The plane truth about those annoying television personalities

For the last couple of weeks I’ve been under the weather so I’ve been staying indoors and watching a lot of TV or reading. “Under the weather” is a curious phrase, and like many such phrases, seems to be nautically inspired – in this case, said of a crew member who was unwell and sent below to avoid the bad weather or he was just adversely affected by the weather. Many people in many places could say that these past weeks.

My sympathy goes to people stranded in airports. Airports are my least favorite place to be in the world. You might say I fear them. Once I had an intensive fear of flying, so I was interested in a news story about a woman overcoming her fear. Like me, she used to down a couple of shots of something alcoholic before a flight. For me, that lessened the fear but increased the nausea. She was told to concentrate on her chair, to watch a glass of water that showed the plane was not shaking. I tried something else.

This was back in the days when there were insurance machines in airports. I always bought some because I knew the plane was going to crash. I decided one day to make the beneficiary someone who was just an acquaintance, not a friend or family member. The minute the plane took off, I began imagining this lucky acquaintance hearing about the plane crash then opening her mail and discovering she was the beneficiary of an insurance policy taken out by one Jo Stuart, whom she hardly knew but was sorry she had died in…Whee! Fifty thousand dollars!

From then I imagined all of the things she was doing with this windfall (or in this case, plane fall). Each time the plane landed I mentally sent out a little apology to the not so lucky beneficiary. When I decided to pick a name out of the phone book, I was no longer afraid of flying.

Now, I have some New Year’s resolution suggestions for various people on TV who have annoyed me. Most of my complaints are reserved for CNN anchors and hosts because I don’t get Fox or MSNBC and I have little to quibble with what Diane Sawyer or the reporters on News Hour do.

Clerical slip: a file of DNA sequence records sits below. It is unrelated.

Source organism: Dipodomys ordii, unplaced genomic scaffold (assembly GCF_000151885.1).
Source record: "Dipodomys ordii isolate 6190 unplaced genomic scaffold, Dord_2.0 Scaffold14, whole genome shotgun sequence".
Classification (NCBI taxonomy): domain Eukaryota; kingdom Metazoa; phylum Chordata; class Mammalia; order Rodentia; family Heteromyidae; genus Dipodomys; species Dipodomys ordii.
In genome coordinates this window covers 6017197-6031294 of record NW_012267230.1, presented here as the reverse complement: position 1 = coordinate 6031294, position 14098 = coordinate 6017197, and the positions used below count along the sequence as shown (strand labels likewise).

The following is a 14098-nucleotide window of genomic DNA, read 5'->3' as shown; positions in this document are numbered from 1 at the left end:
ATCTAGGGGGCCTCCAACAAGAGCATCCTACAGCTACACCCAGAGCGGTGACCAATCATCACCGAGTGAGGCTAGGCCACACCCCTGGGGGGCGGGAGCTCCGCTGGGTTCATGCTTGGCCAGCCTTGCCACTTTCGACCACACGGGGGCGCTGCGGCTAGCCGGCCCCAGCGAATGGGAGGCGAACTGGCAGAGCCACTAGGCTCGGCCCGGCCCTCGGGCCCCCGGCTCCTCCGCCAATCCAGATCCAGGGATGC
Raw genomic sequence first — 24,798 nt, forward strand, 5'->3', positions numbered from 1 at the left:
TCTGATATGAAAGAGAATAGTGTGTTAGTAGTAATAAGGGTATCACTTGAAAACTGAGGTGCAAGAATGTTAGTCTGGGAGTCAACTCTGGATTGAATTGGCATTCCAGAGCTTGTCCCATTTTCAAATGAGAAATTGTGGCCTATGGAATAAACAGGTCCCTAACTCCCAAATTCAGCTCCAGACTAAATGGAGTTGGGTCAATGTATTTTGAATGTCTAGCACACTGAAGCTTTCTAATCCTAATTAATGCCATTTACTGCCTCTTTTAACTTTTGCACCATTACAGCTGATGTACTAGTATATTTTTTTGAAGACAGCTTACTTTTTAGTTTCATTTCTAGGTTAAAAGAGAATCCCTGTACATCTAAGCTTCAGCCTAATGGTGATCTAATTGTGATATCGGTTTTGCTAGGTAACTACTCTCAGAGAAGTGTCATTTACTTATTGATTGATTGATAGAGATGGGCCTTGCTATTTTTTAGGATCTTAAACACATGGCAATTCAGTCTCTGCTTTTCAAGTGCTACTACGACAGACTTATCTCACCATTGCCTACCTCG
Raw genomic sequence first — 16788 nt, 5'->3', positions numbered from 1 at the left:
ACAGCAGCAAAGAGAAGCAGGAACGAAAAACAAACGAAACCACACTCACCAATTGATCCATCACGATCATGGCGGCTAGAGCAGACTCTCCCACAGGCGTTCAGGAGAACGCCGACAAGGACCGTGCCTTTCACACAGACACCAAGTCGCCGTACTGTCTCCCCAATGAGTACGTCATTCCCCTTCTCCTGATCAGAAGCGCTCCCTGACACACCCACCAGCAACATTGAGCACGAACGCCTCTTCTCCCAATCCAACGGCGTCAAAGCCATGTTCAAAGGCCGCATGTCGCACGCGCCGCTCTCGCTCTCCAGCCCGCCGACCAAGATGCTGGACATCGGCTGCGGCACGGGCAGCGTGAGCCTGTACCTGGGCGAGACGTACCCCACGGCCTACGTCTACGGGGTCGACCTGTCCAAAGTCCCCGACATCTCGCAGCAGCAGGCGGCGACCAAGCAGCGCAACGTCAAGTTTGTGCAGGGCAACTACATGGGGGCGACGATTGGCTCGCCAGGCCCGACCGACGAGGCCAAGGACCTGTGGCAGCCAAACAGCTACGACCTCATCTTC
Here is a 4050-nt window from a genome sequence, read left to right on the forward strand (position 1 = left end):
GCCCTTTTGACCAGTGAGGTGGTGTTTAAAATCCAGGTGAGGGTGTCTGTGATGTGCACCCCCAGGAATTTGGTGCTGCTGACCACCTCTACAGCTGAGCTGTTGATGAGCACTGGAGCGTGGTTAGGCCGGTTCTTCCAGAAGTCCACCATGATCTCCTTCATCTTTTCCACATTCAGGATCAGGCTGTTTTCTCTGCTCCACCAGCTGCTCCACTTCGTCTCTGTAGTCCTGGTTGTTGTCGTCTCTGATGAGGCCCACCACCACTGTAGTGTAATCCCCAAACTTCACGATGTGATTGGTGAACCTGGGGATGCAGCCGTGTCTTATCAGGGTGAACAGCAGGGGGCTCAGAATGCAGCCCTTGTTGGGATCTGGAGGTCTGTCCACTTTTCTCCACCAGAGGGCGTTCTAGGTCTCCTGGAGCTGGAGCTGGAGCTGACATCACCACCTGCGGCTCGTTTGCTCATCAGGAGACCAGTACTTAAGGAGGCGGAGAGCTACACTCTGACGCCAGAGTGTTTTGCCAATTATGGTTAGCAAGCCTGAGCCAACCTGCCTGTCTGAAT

Carter/Spitzer is a new offering that I mostly enjoy because they have interesting guests. But, please, Elliot, you are smart, no doubt about it, but you don’t have to show it off every night. Resolve next year to talk less and not interrupt your co-host, Ms. Carter, who is charming and long-suffering, I am sure. You particularly irritate me because I see myself in you. I, too, am a know it all and won’t shut up. Governor Spitzer, as well as some CNN anchors or news people can resolve to take advice from Larry King – “If a question is more than one sentence, it’s too long.” Too often you say what your guest would say and then add, “Isn’t that right?” Please don’t do that.

For both Brook and Fredericka, weekend baby sitters for all of us crazy enough to watch them in the afternoons, please decide to get speech lessons so that you can lose your Valley Girl voices.

I was appalled and surprised to hear the Jessica Yellin interview of lawyer Glenn Greenwald and Fran Townsend, a Homeland Security advisor for President Bush, on Julian Assange publishing a book. Ms. Yellin made biased, unfounded assumptions and had already found him guilty of being a criminal, if not a terrorist, no matter how often that Greenwald pointed out that Assange has not yet been accused or convicted of any crime. Assange is the man behind Wikileaks. Are we reliving the days when the media was gung ho behind the administration’s argument for attacking Iraq, ignoring any voices to the contrary? Jessica, treat yourself to a refresher course in investigative reporting.

And everybody, please remember subjective pronouns may sound more elegant, but objective pronouns should follow prepositions.

Well, now I have that off my chest (wherever that idiom came from) and feel better, but I still have a fear and loathing of airports.

None of the experiences I have heard about and seen on TV have changed that. Perhaps that will be my resolution for the New Year. I’d really prefer to be able to resolve that everyone has a better next year.

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